ADVERTISEMENT

Using Open Door/Windows To Ventilate Bedrooms And The Consequent Effect On Sleep Quality

Bedrooms are an important part of our homes, considering we spend around one-third of our life sleeping. Further, our sleep quality also influences our performance during the remainder of the day and overall health.

Sleep quality is affected by many parameters. The indoor environment, more specifically the indoor air quality (IAQ), is such a parameter that has started receiving attention only recently. You may have noticed the dust-laden sun rays streaming into the room on a chilly and sunny winter morning. Add to these the invisible, but still very much present, bioeffluents that we ourselves emit, and also some volatile organic compounds generated by bedding materials. Meanwhile, we are asleep and cannot intervene immediately to improve the air quality. This illustrates the urgency of looking into bedroom ventilation and air quality.

ADVERTISEMENT

Ventilation, the air quality of bedrooms, and the effect on sleep quality is still a little-explored field of research within the built environment. Nevertheless, first results, such as those presented in the work of Strøm-Tejsen et al. [1], show its potential effect.

To further explore and investigate the importance of good ventilation in bedrooms, we continued the work of Strøm-Tejsen et al. and investigated the sleeping outcomes for two different conditions in bedrooms: keeping a door or window in the bed room open or closed. The focus was on carbon dioxide levels in the sleeping room as a proxy for the indoor air quality (IAQ). 18 healthy young adults (final results analyzed for 17 persons) participated in the study. Measurements continued for one week for each condition for each subject, with a two week gap between the two randomly-chosen conditions (see schematic).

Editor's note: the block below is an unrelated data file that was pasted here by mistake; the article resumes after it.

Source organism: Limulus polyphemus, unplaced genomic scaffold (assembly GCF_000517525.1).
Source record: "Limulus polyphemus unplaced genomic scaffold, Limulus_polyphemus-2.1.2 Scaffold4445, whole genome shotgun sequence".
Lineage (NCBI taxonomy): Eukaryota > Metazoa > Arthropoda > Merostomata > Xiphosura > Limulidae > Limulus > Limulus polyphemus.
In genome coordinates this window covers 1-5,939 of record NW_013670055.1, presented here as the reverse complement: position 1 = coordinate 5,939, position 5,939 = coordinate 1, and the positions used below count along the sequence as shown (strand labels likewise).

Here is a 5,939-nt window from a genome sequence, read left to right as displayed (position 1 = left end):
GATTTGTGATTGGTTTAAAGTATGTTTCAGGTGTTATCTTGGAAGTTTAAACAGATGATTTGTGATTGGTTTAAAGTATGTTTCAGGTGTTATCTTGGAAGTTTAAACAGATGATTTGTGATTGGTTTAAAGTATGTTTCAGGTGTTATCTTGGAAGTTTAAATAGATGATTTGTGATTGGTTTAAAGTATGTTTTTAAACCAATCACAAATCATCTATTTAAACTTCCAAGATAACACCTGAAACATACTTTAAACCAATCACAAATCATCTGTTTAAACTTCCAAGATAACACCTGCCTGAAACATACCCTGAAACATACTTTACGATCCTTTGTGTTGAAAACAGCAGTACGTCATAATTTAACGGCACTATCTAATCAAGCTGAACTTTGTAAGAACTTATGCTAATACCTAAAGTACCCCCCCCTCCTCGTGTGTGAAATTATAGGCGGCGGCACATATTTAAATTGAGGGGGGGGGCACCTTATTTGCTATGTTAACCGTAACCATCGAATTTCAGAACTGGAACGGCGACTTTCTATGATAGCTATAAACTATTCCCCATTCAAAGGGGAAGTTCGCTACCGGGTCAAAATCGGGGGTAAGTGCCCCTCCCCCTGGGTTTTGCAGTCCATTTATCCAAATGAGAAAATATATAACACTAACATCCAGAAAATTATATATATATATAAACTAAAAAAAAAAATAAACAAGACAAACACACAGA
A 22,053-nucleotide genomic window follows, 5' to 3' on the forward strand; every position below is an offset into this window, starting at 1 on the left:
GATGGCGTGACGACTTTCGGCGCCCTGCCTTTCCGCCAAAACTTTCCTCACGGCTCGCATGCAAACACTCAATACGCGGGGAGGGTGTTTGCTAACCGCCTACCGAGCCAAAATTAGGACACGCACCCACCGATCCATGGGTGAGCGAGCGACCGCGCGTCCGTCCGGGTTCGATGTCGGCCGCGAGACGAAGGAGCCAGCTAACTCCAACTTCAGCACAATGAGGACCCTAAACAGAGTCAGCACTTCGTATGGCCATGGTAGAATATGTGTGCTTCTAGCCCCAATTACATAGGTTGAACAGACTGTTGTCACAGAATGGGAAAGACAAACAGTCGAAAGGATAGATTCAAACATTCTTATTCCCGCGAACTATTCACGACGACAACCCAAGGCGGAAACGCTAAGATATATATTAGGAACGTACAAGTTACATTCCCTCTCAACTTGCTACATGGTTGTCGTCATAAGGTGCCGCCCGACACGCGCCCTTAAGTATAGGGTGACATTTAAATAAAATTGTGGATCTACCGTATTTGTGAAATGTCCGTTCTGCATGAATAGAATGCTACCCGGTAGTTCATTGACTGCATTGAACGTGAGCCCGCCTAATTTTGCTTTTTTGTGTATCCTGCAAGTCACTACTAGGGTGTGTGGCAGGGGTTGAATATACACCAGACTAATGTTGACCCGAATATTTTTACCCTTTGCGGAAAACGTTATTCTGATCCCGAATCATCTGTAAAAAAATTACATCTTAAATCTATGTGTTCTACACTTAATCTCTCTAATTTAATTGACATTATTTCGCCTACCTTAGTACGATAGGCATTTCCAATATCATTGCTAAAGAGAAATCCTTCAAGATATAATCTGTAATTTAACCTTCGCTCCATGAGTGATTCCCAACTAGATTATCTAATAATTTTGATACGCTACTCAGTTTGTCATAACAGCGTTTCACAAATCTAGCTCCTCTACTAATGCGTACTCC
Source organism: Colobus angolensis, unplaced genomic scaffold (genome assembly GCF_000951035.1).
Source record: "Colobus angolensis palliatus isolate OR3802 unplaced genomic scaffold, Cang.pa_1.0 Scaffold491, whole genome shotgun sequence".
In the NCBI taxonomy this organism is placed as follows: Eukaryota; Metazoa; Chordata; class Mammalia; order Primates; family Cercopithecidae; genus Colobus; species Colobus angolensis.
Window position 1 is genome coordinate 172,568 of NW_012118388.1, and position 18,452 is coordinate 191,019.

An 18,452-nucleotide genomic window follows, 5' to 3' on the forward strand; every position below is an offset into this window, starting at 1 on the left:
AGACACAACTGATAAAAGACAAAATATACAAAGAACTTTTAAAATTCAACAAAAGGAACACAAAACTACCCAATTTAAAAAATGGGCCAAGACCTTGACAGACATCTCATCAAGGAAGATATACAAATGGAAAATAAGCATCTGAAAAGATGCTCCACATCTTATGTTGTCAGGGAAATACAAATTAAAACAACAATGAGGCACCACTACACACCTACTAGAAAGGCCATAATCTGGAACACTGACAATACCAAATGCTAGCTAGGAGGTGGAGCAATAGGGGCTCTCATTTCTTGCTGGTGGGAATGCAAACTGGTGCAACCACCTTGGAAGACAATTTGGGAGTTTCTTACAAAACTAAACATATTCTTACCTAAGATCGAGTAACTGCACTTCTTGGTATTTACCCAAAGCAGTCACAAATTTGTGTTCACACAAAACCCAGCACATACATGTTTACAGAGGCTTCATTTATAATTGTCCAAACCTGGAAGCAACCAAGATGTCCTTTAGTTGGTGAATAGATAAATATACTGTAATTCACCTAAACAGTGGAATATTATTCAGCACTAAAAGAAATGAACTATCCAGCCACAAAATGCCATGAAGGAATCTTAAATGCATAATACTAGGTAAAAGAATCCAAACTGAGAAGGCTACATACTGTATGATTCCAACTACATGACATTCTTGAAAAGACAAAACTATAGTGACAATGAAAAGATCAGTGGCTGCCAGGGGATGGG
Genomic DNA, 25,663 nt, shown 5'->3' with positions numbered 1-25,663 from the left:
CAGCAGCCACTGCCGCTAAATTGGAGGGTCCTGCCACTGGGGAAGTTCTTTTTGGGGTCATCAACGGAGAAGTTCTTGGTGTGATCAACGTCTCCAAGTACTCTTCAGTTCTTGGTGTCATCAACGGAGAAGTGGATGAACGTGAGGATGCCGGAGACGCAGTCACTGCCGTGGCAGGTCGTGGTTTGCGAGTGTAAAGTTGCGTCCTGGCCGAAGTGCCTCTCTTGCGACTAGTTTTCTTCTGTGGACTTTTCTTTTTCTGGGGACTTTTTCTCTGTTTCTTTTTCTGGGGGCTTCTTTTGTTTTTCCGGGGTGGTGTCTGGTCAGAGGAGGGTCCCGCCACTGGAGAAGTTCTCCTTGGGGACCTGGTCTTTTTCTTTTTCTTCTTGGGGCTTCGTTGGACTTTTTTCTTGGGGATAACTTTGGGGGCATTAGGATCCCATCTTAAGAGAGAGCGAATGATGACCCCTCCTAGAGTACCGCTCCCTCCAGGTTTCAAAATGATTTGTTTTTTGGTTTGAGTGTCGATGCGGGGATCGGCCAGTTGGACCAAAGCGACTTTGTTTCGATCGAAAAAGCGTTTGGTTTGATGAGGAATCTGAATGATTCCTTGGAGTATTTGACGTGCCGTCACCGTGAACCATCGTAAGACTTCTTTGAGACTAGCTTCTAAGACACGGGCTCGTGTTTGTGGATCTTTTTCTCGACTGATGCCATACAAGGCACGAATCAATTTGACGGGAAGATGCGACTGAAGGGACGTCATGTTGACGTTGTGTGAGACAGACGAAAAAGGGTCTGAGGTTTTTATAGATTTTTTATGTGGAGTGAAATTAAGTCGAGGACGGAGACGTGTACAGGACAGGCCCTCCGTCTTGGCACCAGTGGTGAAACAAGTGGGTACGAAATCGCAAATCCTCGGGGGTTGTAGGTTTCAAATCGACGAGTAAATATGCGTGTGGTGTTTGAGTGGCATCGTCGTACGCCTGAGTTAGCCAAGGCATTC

Image courtesy Marcel Loomans & Asit Mishra

Apart from measuring the carbon dioxide levels, dedicated attention was given to obtaining subjective and objective estimates of sleep quality of the participants. Validated questionnaires, such as the Pittsburgh Sleep Quality Index (PSQI) [2] and the Groningen Sleep Quality Scale (GSQS) [3], were used alongside a daily questionnaire on sleep depth. Objective data such as metabolic activity, skin temperature, etc. were measured through actigraphy (Sensewear Armband). That technique also allowed us to provide information on sleep parameters such as sleep latency, length of sleep, number of awakenings, and sleep efficiency. Other indoor environmental conditions were measured in parallel (temperature, relative humidity) or beforehand (noise level) and assumed as boundary conditions in the analysis.

The most important requirement in order to continue the analysis was whether the two conditions (“Closed”/”Open”) would end up with significantly different CO2 concentrations. That they did. An average and statistically significant (p<0.05) difference was obtained of 416 ppm between the mean CO2 concentration under the two conditions [1147 ppm for the “Closed” situation versus 731 ppm for the “Open” situation].

ADVERTISEMENT

The outcomes of differences in sleep quality between both conditions were not statistically significant for several of the investigated parameters. The exceptions were the subjectively rated sleep depth and the objectively measured sleep phase. Both improved with improved bedroom ventilation (better IAQ). Correlations between several of the investigated parameters were found not to be strong but still heading in the direction that would warrant further research to arrive at a better sleep quality environment through improved ventilation.